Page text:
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Hebron: Palestinian streets closed for Israeli settlers

6 August 2012 | International Solidarity Movement, West Bank

In Hebron on the evening of July 29, almost 100 Israeli settlers from the illegal settlements occupying the centre of the city crossed into the Palestinian-controlled area H1. The settlers illegally entered H1 supported by a heavy Israeli military presence.

Earlier that evening, 4 Israeli military vehicles were witnessed driving through H1 area. At the same time, some 60 Israeli settlers gathered at Checkpoint 56 which marks the border between H1and H2 (the Israeli-controlled areas of Hebron). Several of the settlers, besides being armed with assault rifles, were also carrying compact tables and large bags of food.

Shortly before 7 p.m., Checkpoint 56 was closed to all Palestinians. Soon after, the Israeli military escorted the settlers through the checkpoint into the Bab al-Zawiyeh neighbourhood of area H1.

After the group of settlers passed through, Checkpoint 56 was reopened to Palestinians but the streets of Bab al-Zawiyeh were closed to Palestinian pedestrians and cars who were told to use a parallel street. The 4 military vehicles seen earlier were now parked and soldiers forced Palestinian shops to close down. Thus the otherwise lively Bab al-Zawiyeh was almost deserted.

The Israeli brigade commander declared that the street was a Closed Military Zone (CMZ), and when asked for the CMZ paper permit he replied,“this is a Closed Military Zone because I say so.” The same commander pushed several International Solidarity Movement volunteers in the chest for their inquiries.

Several Palestinians attempted to enter to their homes in H2, as they regularly would, but were aggressively refused at the checkpoint and directed to a lengthy detour. The detour is made kilometres longer by the fact that Palestinians are denied access to Shuhada street.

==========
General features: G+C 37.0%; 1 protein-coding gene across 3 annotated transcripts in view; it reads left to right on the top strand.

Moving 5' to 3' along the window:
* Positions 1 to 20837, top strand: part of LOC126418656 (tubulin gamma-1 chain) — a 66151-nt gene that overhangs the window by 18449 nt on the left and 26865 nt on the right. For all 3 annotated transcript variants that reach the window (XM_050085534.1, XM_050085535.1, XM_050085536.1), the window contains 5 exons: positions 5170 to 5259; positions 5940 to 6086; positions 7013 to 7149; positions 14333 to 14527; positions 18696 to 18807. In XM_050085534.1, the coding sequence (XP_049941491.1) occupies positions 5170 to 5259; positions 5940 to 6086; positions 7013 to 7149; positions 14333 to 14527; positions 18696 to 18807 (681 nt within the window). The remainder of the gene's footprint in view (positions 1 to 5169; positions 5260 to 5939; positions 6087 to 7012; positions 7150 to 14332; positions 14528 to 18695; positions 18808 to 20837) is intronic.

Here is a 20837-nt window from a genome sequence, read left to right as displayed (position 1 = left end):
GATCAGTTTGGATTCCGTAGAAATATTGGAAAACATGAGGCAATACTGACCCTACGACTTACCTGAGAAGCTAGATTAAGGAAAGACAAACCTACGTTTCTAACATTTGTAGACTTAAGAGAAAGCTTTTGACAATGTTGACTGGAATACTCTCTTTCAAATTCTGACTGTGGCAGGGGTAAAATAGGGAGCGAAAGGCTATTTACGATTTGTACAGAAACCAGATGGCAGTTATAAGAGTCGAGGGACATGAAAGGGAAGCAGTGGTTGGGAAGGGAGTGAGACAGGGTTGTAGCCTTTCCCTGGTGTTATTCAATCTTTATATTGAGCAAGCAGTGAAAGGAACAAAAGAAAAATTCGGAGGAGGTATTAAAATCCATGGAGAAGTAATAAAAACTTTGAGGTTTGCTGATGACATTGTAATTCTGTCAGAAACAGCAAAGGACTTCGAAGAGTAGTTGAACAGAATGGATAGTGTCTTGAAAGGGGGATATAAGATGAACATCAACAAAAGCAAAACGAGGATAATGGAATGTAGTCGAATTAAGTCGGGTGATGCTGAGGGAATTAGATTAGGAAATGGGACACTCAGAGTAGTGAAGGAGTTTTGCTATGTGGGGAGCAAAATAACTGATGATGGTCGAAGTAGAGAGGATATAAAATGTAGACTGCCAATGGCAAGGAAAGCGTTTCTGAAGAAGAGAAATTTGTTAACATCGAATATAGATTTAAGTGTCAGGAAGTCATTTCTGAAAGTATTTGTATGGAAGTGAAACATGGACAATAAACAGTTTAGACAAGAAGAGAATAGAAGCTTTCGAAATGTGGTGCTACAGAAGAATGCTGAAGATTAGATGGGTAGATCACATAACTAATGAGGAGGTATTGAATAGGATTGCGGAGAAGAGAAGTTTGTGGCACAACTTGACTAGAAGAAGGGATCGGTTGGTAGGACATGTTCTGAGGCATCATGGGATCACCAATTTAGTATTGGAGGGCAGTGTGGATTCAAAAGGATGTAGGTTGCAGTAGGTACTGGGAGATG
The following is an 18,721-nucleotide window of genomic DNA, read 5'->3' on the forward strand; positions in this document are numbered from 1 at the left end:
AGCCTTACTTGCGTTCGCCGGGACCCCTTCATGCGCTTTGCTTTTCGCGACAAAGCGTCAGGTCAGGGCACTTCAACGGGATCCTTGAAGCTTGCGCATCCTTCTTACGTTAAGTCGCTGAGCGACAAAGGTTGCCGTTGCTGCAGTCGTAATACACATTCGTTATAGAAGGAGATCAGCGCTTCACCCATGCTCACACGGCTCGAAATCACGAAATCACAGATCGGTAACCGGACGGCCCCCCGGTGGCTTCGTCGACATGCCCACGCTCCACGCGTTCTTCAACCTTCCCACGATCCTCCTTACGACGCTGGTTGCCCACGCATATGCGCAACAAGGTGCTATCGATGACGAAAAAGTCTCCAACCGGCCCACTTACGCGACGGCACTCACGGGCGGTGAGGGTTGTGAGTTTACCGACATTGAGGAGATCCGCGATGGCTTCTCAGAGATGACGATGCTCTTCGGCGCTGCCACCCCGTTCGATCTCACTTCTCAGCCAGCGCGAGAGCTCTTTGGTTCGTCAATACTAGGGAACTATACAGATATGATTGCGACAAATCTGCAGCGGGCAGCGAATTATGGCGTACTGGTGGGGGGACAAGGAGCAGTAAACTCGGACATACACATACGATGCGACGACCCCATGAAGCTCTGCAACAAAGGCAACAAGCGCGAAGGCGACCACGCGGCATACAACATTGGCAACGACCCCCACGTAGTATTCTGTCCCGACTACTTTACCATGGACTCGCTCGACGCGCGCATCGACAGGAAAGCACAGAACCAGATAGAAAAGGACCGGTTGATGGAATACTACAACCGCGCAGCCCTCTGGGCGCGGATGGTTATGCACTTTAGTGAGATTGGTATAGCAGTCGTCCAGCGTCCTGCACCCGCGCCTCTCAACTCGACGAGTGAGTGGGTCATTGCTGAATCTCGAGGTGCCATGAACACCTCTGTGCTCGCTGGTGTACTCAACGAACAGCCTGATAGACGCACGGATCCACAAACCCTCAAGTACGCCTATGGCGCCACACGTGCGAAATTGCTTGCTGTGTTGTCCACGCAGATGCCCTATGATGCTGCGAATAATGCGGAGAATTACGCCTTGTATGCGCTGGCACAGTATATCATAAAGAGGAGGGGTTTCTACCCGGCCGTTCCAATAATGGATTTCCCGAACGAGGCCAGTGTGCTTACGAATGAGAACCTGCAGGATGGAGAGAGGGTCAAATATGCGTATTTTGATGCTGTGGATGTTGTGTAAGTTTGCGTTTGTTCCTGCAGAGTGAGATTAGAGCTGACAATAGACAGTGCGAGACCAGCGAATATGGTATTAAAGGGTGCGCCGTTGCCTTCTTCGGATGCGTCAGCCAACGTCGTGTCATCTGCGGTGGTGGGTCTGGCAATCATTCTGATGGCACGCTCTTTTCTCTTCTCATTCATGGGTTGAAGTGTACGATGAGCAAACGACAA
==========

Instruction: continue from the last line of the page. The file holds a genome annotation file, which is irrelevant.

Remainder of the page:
At 7:30 p.m., just before eftar when most Palestinians would be breaking the day’s fast, a group of about 30 settlers gathered at Checkpoint 56. A short while later, this group was escorted down the closed-off street to join the other settlers now numbering almost 100.

Twenty minutes later, a group of 20 settlers returned back towards H2. As they passed the empty square of Bab al-Zawiyeh they clapped their hands and started chanting in Hebrew, celebrating the empty Palestinian streets. Several pointed, laughed, and made rude gestures at the few Palestinians remaining on the edges of the street.

At around 8:30 p.m., the settlers returned to H2 in smaller groups and escorted by soldiers. Again they pointed, laughed, and took photos of Palestinians they passed. At 9 p.m., the last soldiers packed up and left the area. Immediately, shops reopened and Palestinians returned to the streets. Slowly, Bab al-Zawiyeh began to look like itself again.

More than 50 soldiers and almost 100 illegal Israeli settlers were participating in what is a yearly event. Annually, dinner is had at a site in Bab al-Zawiyeh which they consider a sacred place in Judaism. In practice, this dinner serves as an aggressive reminder of who is in charge. That Israel with more than 4000 soldiers stationed in Hebron, can do as they please despite what the lawful agreements may dictate.

It is noteworthy that this occurred in a week that has been rampant with military night raids, harassment and abuse against Palestinian residents of Hebron who are celebrating the month of Ramadan.

August 7, 2012 - Posted by | Ethnic Cleansing, Racism, Zionism, Illegal Occupation, Subjugation - Torture | , , ,

2 Comments »

  1. These are the chosen believers of God treating God’s other creation in a manner like this. Even the birds and the bees have rights in spite of mankind’s wanton destruction of the forests. If I were to believe in the God of the Israelis, then I have no need of a God.

    Comment by Ribeekah Grant | August 7, 2012 | Reply

  2. [...] Hebron: Palestinian streets closed for Israeli settlers [...]

    Pingback by Hebron: Palestinian streets closed for Israeli settlers « MasterAdrian's Weblog | August 7, 2012 | Reply


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